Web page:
Content Services Ltd v Bundesarbeitskammer, European Court of Justice
The Consumer Protection (Distance Selling) Regulations 2000 implement in the UK the Distance Selling Directive, and require that suppliers of goods by distance contracts must inform consumers of certain information by, at the latest, the time of delivery of the relevant products or services. The information must be communicated via a “durable medium”, which is not defined in the Distance Selling Directive but is defined elsewhere in European Union law as a means by which a consumer can store information addressed to him in a way that is accessible for future reference for an adequate period of time. The UK’s Office of Fair Trading (OFT) has issued guidance which states that a website is not considered a “durable medium” because it can be changed at any time after it has been accessed by the consumer.
The Austrian courts recently considered a case where a website provided consumers only with a web link to the relevant information, and referred the issue to the European Court of Justice (ECJ).
The ECJ has recently published it ruling, which states that providing a link to the relevant information on a website is not a “durable medium” for the purposes of the Distance Selling Directive. The ruling gives two reasons for this:
1) the Distance Selling Directive states that a consumer must “receive” the relevant information, which should not involve any positive action by the consumer; such receipt was not achieved by the consumer having to undertake the action of clicking on a link; and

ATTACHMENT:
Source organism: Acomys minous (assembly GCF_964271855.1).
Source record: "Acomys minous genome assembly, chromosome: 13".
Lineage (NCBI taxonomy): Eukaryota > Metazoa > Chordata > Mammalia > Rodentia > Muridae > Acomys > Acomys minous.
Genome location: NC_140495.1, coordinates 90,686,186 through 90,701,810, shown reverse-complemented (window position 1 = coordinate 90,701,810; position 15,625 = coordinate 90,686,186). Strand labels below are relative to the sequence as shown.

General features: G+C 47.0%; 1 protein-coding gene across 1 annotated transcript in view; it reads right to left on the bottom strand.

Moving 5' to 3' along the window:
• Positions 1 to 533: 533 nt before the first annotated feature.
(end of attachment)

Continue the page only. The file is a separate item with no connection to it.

2) the website in question was not a “durable medium” as it (i) did not allow the consumer to store information addressed personally to the consumer, (ii) could be altered, (iii) was not necessarily accessible for an adequate period taking into account the purposes for providing that information, and (iv) did not allow the consumer to reproduce the information unchanged.
The ruling is interesting as it clearly points online suppliers towards ensuring that the relevant information is received by a consumer either as an email before delivery of the relevant products or services or as a hard-copy delivery note. It is also interesting that the ruling is consistent with the OFT’s guidance in the UK. However, the ruling seems to indicate that a website could be a “durable medium” provided that it fulfils the requirements set out by the ECJ.